Their strategy of prioritizing local interests comes from hundreds of years of experience. The 48 Cantons have existed for over three centuries outside of the framework of Guatemalan law, and with minimal presence of the state. Totonicapán, home to just over 100 thousand people, is the highland seat of the small but most population-dense department outside of the capital. The Indigenous authority administers the municipality of the same name, including sacred communal forest, rivers, hotsprings, and roads spanning 100 square miles, as well as the municipal public works, records, and courts.
When the 48 Cantons blocked off the Inter-American Highway in October of 2012 to protest a hike in the price of electricity, the Army killed six protestors. Eight soldiers and one colonel were indicted for the extrajudicial killings, but the case — nicknamed after the Alaska Summit, where the massacre occurred — remains open. “We don’t want them to favor us, but to enforce the law,” Toc said. “They’re teaching many to disrespect the rule of law, and that you can evade justice.”
By tradition the leadership, elected to one-year unpaid terms, eschews partisan politics and mainstream left-right ideology, and seldom wades into national conflicts not affecting local interests. When the time comes to defend their interests, the organization carries considerable political clout; for decades they helped kill successive proposals for a national Water Law, arguing that the central government would wrest control of water supply from local authorities. It’s no coincidence that Totonicapán is the only municipality in the country to not pay property tax.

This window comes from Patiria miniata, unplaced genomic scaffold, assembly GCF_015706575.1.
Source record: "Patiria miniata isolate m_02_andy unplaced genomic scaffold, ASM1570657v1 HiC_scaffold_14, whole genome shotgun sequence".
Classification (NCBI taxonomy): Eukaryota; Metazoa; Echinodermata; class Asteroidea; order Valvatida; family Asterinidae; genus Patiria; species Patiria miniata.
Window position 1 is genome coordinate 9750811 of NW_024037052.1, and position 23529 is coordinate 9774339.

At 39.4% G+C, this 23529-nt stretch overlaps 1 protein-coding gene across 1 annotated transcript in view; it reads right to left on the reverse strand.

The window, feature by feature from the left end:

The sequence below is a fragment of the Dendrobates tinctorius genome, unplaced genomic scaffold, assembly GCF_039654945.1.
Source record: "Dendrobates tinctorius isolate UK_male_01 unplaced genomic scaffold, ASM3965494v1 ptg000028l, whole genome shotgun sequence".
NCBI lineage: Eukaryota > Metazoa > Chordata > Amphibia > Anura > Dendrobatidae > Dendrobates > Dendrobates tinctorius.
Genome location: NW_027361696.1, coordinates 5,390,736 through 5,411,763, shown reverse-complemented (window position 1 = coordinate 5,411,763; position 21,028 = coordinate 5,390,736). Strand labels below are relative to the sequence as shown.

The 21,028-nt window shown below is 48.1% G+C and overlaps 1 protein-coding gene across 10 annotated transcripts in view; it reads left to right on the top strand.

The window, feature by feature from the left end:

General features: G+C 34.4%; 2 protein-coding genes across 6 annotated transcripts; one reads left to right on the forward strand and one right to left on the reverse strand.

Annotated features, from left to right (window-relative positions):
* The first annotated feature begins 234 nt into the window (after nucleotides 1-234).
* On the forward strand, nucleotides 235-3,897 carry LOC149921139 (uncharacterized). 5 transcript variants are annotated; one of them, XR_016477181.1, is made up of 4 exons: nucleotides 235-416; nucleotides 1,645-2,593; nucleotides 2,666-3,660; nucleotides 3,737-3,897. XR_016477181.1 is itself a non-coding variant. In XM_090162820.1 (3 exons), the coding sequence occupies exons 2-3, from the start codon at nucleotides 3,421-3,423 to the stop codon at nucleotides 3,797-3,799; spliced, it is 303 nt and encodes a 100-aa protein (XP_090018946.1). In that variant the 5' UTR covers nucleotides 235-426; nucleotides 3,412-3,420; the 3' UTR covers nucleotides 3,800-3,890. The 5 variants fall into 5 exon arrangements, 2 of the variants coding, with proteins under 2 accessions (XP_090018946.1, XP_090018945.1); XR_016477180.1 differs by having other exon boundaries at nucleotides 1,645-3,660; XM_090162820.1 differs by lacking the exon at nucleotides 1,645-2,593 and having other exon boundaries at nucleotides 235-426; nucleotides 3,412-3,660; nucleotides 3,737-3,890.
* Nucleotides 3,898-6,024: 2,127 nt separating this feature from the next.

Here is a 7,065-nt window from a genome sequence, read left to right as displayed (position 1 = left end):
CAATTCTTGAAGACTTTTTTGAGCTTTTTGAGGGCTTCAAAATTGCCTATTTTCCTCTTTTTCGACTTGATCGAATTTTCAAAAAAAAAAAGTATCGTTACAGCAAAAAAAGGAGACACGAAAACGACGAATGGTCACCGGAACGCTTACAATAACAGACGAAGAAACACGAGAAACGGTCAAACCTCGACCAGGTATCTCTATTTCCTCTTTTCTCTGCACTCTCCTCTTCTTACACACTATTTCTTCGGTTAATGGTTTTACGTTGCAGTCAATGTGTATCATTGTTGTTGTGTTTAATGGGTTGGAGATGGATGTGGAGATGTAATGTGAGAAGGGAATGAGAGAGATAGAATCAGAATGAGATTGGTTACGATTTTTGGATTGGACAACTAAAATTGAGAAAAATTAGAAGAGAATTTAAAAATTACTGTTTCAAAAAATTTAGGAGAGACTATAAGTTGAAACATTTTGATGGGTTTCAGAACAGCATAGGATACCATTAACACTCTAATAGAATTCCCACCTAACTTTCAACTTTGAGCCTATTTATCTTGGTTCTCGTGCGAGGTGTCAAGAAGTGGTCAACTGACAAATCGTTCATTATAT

On New Year’s Day, Toc transferred the presidency to his successor, radio host Geovany Rosales. It’s early to say whether the transfer is for Toc a loss of clout or a liberation. In a country lacking new leadership, there are those who see in him a presidential candidate capable of binding together the votes of Indigenous communities, urban youth, and middle-class progressives, and he knows it.
Multiple sources affirm that Toc also attended private meetings in the second half of 2021 with the Coordinating Committee of Agricultural, Commercial, Industrial, and Financial Associations (CACIF), Guatemala’s largest and most powerful business association that has publicly backed Giammattei and Porras, to discuss the country’s political situation. Toc declined to comment on the talks.